Drizzle with homemade chili. Or for breakfast, our all time favorite is to soak it in butter and maple syrup. Oh have mercy. It's comforting to the core.

If you prefer to make cornbread without a mix, may I suggest my lovely post on Scratch Cornbread from the early days of the blog. Gosh it's a classic.


To those who entered the Bread or Cinnamon Roll Free Class Giveaway! The contest ended on Thursday and I am finally announcing the winners. It was hard to pick! The experiences you all shared were so choice. Out of town spice winners are Beth W and Meadowlark. In town cooking class winner is Ruth Haas. Those who won spices will need to email me their mailing address so I can get those to you ASAP. Ruth...we'll talk and schedule that class! Hoooray!! There are more chances to win cooking classes today! OneFrom the Grid and Beyond--Chef Tess cooking class giveaway ends today! Pop over to Emily's blog and enter! We're also giving away a cookbook there!! Thanks everyone. Smooooches!!

Sunday, December 19, 2010

Christmas Jars and the Symbols of the Salad Dressing

Sunday is the day I share a little of my soul. Enjoy.

This year we're giving away jars of herb infused vinegar at Christmas to the gals from the ladies Relief Society. I had to share how pretty they turned out...and the message attached to each jar.
The herbs grew in my garden and we harvested them just before we made the jars. Distilled vinegar over the herbs and sealed tightly. In two weeks the vinegar will be nicely infused with the herbs and ready for salad dressing.

The Symbols of the Salad Dressing

Vinegar: “After this, Jesus knowing that all things were now accomplished, that the scripture might be fulfilled, saith, I thirst. Now there was set a vessel full of vinegar: and they filled a spunge with vinegar, and put it upon hyssop, and put it to his mouth. When Jesus therefore had received the vinegar, he said, It is finished: and he bowed his head, and gave up the ghost.“ John 19: 28-30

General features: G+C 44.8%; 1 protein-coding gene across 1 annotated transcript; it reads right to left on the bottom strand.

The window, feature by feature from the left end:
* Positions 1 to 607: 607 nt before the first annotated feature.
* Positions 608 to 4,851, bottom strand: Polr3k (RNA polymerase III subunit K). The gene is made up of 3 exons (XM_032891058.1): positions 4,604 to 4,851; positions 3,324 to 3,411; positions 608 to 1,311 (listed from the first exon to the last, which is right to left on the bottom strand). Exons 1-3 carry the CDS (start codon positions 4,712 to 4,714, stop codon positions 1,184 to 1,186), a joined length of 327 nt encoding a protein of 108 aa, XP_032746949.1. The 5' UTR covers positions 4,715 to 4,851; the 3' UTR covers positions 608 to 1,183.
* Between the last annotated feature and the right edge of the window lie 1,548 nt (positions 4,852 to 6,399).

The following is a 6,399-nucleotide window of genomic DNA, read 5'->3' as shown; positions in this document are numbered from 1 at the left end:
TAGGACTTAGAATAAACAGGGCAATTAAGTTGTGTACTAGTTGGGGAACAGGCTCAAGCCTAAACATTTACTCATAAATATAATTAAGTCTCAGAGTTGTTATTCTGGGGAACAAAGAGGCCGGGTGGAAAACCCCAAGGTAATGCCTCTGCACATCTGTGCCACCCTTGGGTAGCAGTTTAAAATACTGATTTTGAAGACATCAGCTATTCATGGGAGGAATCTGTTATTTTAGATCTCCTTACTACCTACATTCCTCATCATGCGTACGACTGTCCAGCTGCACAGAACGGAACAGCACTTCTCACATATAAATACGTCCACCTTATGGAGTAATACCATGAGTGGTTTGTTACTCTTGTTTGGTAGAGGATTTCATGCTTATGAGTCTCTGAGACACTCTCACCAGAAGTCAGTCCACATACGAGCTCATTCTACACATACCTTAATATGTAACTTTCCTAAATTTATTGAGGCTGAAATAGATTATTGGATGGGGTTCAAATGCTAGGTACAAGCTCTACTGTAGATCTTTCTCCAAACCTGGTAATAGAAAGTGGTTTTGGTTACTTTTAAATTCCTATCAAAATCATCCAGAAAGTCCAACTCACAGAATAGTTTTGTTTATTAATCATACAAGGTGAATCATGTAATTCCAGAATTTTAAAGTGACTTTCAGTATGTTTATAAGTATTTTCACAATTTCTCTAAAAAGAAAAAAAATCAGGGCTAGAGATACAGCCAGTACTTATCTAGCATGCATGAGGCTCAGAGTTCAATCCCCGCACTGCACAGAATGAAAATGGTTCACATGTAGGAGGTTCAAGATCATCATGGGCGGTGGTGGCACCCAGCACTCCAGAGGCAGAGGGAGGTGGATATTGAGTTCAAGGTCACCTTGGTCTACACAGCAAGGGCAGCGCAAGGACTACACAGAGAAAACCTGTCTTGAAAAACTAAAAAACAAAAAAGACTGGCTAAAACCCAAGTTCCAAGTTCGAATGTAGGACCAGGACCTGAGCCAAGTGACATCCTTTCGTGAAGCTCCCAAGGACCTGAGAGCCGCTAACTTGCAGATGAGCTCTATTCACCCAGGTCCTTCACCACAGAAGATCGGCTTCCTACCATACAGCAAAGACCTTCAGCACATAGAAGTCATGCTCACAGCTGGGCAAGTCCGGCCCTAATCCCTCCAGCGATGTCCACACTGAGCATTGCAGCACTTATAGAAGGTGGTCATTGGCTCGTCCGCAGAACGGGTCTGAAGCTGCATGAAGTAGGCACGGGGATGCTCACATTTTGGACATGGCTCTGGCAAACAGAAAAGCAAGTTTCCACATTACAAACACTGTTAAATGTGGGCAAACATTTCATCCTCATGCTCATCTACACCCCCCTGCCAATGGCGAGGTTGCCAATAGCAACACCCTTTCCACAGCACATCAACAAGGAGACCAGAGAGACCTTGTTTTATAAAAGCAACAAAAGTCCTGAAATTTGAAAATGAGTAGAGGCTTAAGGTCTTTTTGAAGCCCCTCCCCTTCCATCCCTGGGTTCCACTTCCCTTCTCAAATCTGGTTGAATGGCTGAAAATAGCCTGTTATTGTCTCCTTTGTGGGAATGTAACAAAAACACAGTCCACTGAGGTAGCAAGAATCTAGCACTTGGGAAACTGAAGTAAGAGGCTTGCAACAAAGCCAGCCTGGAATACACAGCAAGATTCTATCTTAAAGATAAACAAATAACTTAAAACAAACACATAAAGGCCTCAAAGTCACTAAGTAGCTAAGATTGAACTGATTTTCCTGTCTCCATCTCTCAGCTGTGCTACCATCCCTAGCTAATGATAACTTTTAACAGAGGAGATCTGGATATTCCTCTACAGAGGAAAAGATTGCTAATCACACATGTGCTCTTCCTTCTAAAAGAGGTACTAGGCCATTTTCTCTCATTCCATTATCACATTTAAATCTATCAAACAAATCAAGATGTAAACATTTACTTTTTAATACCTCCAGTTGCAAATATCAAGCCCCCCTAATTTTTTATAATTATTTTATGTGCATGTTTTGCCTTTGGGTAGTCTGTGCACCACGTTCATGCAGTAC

Usually olive oil is meant when oil is mentioned in the scriptures. From Old Testament times, olive oil has been used for temple and tabernacle rites, for anointings, for burning in lamps, and for food. Olive oil is sometimes a symbol for purity and for the Holy Spirit and its influence (1 Sam. 10:1, 6; 16:13; Isa. 61:1–3).

Bitter herbs. Eaten by the Israelites at the seder or home passover meal, to remind them of the bitterness of Egyptian bondage prior to the exodus (Ex. 12:8; Num. 9:11). The herbs included watercress, radishes, endive, horseradish. These herbs are believed to have been eaten at the last supper.

Oil and vinegar dressing:
Combine 1 part vinegar and 3 parts oil with a whisk until well combined. Pour over vegetables to add luster and flavor, to please the heart and heal the body.

May the symbols of the dressing remind you of our Lord and the season we celebrate His miraculous birth. May we ever more rejoice that He did in fact, finish the work He was sent forth to do.

“We testify that the greatest gift of this or any other Christmas is the Atonement of Jesus as the Redeemer, the Son of God... It is a gift we cannot handle or touch, but we can feel the immeasurable love of the Giver. Through this gift we can all find the pathway to eternal life. Our testimony of this is sure, real, and absolute, as is my sacred testimony of Him. We invoke the blessings of God upon us all at this special Christmastime.” -- James E. Faust

Merry Christmas my dear friends. May God bless you this Christmas with unmeasurable joy.
There you go.